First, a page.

Adapting to living with rising seas, larger, slower, rain-dumping coastal storms, flooding and extreme heat is going to take forward thinking, collaboration and money.
“The planning for resilience, there’s no right way to do it,” said Jessica Whitehead, chief resilience officer of the recently formed North Carolina Office of Recovery and Resilience.
Whitehead moderated the first in a series of panel discussions held Tuesday, which kicked off the two-day North Carolina Coastal Resilience Summit in Havelock.
The summit drew some 270 participants, who listened as national, state and local officials discussed the realities of the changing climate and how to effectively build a resilient North Carolina in the face of climate change.
“Climate change is not just about the water,” Whitehead said. “It’s about heat. It’s about rainfall. Climate is changing as we increase greenhouse gases, period. It’s happening.”
As a result, the risks of flooding, drought and extreme heat events are on the rise and their impacts are likely to be far reaching.
“This has a potential impact on even labor in our country,” Whitehead said.
Working hours for outdoor laborers in the agriculture, forestry and construction businesses may have to be cut back to ensure safe working conditions.
Higher-than-normal bouts of hot days like the ones the state recently experienced where spring temperatures topped above 95 degrees will impact hundreds of North Carolinians on fixed incomes.
Scorching temperatures boost demand on air conditioning units, which equates to higher electric bills.
Nights when temperatures do not dip below 75 degrees affect certain crops.
“Resilience needs to be equitable and inclusive, especially for those who are the most vulnerable.”
— Jessica Whitehead, N.C. Office of Recovery and Resilience
“So, it’s not just ecosystems,” Whitehead said. “It’s impact on people. It’s impact on our economy. Resilience needs to be equitable and inclusive, especially for those who are the most vulnerable.”
Resilience about more than bouncing back from a storm or other weather-related disaster, she said.
“It’s also about building beyond and becoming stronger,” Whitehead said. “It’s actually thinking about planning and building and responding and managing adaptively. There are going to be things that we as a state need to innovate.”
Gov. Roy Cooper’s establishment of the Office of Recovery and Resiliency under the Department of Public Safety is among the state’s latest climate adaptation initiatives. The office was created to oversee the recovery and rebuilding from past and future natural disasters and to administer federally funded grants for victims of Hurricanes Matthew and Florence.
Last October, the governor signed Executive Order No. 80, a comprehensive statewide effort to address greenhouse gas emissions, mitigation, adaptation and resiliency programs.
Florence was a Category 1 hurricane when it came ashore near Wrightsville Beach Sept. 14, 2018. The storm lingered for four days, dumping more than 35 inches of rain in some areas, claiming dozens of lives and leaving behind an estimated $17 billion in destruction in the state.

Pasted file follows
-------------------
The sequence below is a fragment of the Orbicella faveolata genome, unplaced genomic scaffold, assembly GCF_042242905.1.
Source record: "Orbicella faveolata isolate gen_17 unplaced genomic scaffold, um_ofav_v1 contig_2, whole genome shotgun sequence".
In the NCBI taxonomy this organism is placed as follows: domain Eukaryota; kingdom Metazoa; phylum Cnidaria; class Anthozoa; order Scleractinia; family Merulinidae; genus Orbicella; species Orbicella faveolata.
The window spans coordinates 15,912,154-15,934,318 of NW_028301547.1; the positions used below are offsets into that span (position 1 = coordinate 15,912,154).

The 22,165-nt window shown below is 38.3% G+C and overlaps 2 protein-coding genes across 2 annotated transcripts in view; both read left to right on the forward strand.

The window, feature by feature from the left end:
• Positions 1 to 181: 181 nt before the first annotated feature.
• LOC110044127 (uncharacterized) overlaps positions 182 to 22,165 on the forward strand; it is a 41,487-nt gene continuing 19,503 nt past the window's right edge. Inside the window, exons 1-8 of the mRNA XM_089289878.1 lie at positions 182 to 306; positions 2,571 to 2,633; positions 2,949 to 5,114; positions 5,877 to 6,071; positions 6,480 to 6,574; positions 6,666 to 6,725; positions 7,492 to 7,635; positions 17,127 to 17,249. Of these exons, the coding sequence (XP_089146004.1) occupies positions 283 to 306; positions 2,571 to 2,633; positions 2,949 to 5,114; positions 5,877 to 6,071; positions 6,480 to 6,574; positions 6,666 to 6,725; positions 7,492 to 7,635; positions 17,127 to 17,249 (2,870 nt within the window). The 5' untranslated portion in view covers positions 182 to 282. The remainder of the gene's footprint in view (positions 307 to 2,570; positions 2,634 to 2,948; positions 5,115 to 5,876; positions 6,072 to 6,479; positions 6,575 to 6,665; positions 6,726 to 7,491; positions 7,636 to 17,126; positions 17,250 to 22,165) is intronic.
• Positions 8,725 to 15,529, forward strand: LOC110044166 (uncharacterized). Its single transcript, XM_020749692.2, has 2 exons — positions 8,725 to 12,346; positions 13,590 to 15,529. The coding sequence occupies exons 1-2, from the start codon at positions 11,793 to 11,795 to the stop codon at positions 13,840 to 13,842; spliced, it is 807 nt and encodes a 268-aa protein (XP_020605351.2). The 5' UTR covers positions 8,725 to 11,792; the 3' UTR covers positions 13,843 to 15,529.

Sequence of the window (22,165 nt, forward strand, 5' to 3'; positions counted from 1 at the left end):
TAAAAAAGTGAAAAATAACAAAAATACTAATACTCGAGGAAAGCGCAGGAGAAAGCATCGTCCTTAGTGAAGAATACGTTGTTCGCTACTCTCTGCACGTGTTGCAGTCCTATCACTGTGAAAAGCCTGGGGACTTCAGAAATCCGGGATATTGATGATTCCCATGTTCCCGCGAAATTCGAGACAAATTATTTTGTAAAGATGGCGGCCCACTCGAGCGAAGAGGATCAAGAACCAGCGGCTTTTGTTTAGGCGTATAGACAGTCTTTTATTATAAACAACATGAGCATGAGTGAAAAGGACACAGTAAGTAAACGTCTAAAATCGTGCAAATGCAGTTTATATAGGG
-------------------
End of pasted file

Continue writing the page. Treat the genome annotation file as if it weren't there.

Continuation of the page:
North Carolina, like many other states, is becoming more vulnerable by the day to extreme storms, said N.C. Department of Environmental Quality Secretary Michael Regan.
“Folks, this is personal for us,” he said.
DEQ is to submit a coastal resiliency and climate risk plan that lay out ways to rebuild smarter and stronger to the governor by next March.
“To do that we need your ideas,” Regan said. “Folks, we’re creating a strategic road map so we’re not putting Humpty Dumpty back together the same every time.”
To achieve this, DEQ officials are looking at what other states and countries are doing to adapt to climate change.
“We don’t try to reinvent the wheel,” said Tancred Miller, coastal and ocean policy manager with the state Division of Coastal Management. “We try to learn best practices from around the country.”
He shared three key messages:
- Focus on finding solutions to the problems climate change pose to the state’s coastal areas.
- Plan for tomorrow’s storms, not the storms of yesterday.
- Think about what and where we are building and how we are building it.
Rebuilding Smarter, Stronger
Building infrastructure designed to adapt with climate change decades out, moving existing infrastructure, relocating and, even the highly unpopular topic of retreating, need to be part of the discussion to rebuilding smarter and stronger, some argue.
Managed retreat allows the shoreline to move inland rather than using structural engineering to hold the shoreline in place. In order for this to happen on developed shorelines, some structures would have to be removed.
Rob Young, director of the Program for the Study of Developed Shorelines at Western Carolina University, said one sensible alternative to consider is buyouts.
“In some places not only is it practical, it is the best option in the long run,” Young said.
“(The buyout of vulnerable properties) is not abandoning the coast. It’s preserving the coast.”
— Rob Young, Western Carolina University
Young announced Tuesday the program he heads will release a study in the coming days that explores the benefits of targeted buyouts in erosion hot spots in coastal North Carolina.
“It’s not abandoning the coast,” he said. “It’s preserving the coast.”
Under a buyout program, willing buyers pay fair market value for the property then demolish the structure. The newly vacant land would then be preserved as a protected public area.
“The idea is that hopefully these are voluntary,” Young said. “This can’t really work where you’re condemning properties. It has to be something that benefits everybody at the end of the day. That’s just the way the world works right now.”